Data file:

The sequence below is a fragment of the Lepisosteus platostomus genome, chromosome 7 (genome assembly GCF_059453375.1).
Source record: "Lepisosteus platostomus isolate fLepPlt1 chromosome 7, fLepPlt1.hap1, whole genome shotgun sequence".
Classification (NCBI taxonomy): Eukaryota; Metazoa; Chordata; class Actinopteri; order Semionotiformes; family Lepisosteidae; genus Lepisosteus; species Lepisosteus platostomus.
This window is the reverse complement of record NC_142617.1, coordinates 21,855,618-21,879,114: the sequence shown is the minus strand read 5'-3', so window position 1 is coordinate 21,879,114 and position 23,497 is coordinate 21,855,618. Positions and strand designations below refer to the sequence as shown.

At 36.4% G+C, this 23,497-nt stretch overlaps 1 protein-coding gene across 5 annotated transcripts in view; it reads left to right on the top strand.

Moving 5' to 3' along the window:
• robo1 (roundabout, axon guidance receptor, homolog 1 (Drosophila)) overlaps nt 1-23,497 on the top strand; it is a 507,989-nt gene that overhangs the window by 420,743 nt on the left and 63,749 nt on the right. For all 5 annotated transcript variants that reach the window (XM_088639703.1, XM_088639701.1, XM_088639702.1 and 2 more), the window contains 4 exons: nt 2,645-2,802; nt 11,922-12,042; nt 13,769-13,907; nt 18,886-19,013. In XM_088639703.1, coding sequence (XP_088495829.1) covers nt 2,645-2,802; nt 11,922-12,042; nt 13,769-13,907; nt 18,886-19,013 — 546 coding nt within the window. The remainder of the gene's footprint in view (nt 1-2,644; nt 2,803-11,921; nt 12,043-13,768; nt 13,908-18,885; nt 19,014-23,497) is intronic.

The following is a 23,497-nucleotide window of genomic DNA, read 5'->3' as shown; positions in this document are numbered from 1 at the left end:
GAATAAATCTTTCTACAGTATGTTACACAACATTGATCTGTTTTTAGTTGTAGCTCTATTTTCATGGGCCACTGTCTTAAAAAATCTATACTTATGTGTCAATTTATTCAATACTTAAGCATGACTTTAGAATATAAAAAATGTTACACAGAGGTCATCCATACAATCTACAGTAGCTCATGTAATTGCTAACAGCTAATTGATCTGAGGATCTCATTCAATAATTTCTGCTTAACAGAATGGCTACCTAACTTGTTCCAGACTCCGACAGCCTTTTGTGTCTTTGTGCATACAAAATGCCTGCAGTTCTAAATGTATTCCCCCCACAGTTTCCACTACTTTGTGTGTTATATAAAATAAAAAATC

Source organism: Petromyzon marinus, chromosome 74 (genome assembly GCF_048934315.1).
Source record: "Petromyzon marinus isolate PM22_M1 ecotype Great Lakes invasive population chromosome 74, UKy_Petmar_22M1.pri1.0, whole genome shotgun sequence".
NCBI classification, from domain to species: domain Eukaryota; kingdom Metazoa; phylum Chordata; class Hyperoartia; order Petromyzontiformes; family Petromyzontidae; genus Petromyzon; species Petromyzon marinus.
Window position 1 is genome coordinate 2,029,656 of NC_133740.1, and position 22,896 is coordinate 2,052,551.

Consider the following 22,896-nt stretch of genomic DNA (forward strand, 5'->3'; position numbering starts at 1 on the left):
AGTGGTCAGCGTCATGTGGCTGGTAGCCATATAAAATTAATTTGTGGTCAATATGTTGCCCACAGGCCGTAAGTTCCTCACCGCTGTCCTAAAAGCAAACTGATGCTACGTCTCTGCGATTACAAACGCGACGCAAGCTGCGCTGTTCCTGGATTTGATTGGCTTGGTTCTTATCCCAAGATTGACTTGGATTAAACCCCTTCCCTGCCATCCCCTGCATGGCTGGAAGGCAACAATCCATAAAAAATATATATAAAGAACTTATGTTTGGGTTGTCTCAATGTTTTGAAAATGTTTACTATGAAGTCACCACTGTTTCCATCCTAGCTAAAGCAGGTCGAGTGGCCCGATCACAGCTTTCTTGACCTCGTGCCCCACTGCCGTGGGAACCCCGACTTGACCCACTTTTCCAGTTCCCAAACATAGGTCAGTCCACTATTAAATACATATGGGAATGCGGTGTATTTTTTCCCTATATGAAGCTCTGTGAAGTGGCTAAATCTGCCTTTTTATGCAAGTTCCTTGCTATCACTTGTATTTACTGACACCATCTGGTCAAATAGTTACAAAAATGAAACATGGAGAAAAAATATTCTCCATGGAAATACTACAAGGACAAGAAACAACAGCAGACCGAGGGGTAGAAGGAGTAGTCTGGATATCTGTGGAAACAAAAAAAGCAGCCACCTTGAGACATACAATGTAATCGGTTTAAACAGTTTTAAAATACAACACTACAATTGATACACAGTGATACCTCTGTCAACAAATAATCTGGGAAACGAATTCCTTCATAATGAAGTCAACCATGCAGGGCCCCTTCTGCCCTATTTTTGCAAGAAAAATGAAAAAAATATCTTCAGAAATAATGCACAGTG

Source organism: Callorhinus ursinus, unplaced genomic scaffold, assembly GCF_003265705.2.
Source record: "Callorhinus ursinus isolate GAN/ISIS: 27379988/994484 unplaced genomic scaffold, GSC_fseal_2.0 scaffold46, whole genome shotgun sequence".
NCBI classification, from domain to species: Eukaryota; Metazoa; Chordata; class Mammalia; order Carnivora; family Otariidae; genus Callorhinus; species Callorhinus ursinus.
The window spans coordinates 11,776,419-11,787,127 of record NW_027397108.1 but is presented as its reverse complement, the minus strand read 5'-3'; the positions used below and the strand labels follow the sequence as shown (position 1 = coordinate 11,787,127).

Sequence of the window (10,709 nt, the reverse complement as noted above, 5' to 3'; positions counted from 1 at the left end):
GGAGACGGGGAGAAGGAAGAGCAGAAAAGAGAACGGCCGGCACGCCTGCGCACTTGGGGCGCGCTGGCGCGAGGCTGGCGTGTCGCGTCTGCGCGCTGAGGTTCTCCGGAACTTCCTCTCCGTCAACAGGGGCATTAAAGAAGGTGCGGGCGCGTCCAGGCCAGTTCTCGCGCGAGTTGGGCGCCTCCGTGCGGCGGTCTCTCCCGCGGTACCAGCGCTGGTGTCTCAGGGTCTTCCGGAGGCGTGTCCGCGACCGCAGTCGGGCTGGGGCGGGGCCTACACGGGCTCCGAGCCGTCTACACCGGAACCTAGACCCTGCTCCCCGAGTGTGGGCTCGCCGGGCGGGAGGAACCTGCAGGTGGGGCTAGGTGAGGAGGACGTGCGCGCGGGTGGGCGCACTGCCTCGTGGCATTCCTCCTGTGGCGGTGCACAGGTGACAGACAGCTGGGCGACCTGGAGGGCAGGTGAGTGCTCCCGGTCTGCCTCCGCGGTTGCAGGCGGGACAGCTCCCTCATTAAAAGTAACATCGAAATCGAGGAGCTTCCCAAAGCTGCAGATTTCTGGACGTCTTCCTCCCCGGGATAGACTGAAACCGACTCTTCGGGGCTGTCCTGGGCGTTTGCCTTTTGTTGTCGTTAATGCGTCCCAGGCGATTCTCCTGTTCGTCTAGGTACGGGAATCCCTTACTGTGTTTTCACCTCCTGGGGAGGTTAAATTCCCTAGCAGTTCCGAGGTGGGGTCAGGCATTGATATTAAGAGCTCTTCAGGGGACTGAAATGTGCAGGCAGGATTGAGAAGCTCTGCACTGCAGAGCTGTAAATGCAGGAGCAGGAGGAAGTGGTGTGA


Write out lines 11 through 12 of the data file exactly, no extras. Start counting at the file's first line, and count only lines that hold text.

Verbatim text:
Source record: "Petromyzon marinus isolate PM22_M1 ecotype Great Lakes invasive population chromosome 74, UKy_Petmar_22M1.pri1.0, whole genome shotgun sequence".
NCBI classification, from domain to species: domain Eukaryota; kingdom Metazoa; phylum Chordata; class Hyperoartia; order Petromyzontiformes; family Petromyzontidae; genus Petromyzon; species Petromyzon marinus.